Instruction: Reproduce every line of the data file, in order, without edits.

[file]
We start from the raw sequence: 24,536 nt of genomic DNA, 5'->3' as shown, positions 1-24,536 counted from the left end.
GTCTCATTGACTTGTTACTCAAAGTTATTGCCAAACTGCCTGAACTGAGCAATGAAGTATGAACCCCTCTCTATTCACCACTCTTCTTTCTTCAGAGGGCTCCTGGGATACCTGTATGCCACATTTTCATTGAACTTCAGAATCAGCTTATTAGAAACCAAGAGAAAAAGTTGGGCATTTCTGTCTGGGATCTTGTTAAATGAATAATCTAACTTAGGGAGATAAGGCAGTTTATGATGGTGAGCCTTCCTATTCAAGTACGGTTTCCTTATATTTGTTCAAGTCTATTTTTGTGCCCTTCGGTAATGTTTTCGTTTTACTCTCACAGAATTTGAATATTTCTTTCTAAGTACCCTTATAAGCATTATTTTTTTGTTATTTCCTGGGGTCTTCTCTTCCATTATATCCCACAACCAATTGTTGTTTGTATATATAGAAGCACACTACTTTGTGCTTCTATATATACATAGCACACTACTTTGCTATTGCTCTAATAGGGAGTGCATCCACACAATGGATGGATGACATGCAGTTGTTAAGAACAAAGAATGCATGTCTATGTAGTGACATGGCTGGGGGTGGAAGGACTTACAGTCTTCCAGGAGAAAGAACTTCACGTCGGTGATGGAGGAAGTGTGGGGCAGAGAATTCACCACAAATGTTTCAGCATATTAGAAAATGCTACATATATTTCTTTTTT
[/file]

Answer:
We start from the raw sequence: 24,536 nt of genomic DNA, 5'->3' as shown, positions 1-24,536 counted from the left end.
GTCTCATTGACTTGTTACTCAAAGTTATTGCCAAACTGCCTGAACTGAGCAATGAAGTATGAACCCCTCTCTATTCACCACTCTTCTTTCTTCAGAGGGCTCCTGGGATACCTGTATGCCACATTTTCATTGAACTTCAGAATCAGCTTATTAGAAACCAAGAGAAAAAGTTGGGCATTTCTGTCTGGGATCTTGTTAAATGAATAATCTAACTTAGGGAGATAAGGCAGTTTATGATGGTGAGCCTTCCTATTCAAGTACGGTTTCCTTATATTTGTTCAAGTCTATTTTTGTGCCCTTCGGTAATGTTTTCGTTTTACTCTCACAGAATTTGAATATTTCTTTCTAAGTACCCTTATAAGCATTATTTTTTTGTTATTTCCTGGGGTCTTCTCTTCCATTATATCCCACAACCAATTGTTGTTTGTATATATAGAAGCACACTACTTTGTGCTTCTATATATACATAGCACACTACTTTGCTATTGCTCTAATAGGGAGTGCATCCACACAATGGATGGATGACATGCAGTTGTTAAGAACAAAGAATGCATGTCTATGTAGTGACATGGCTGGGGGTGGAAGGACTTACAGTCTTCCAGGAGAAAGAACTTCACGTCGGTGATGGAGGAAGTGTGGGGCAGAGAATTCACCACAAATGTTTCAGCATATTAGAAAATGCTACATATATTTCTTTTTT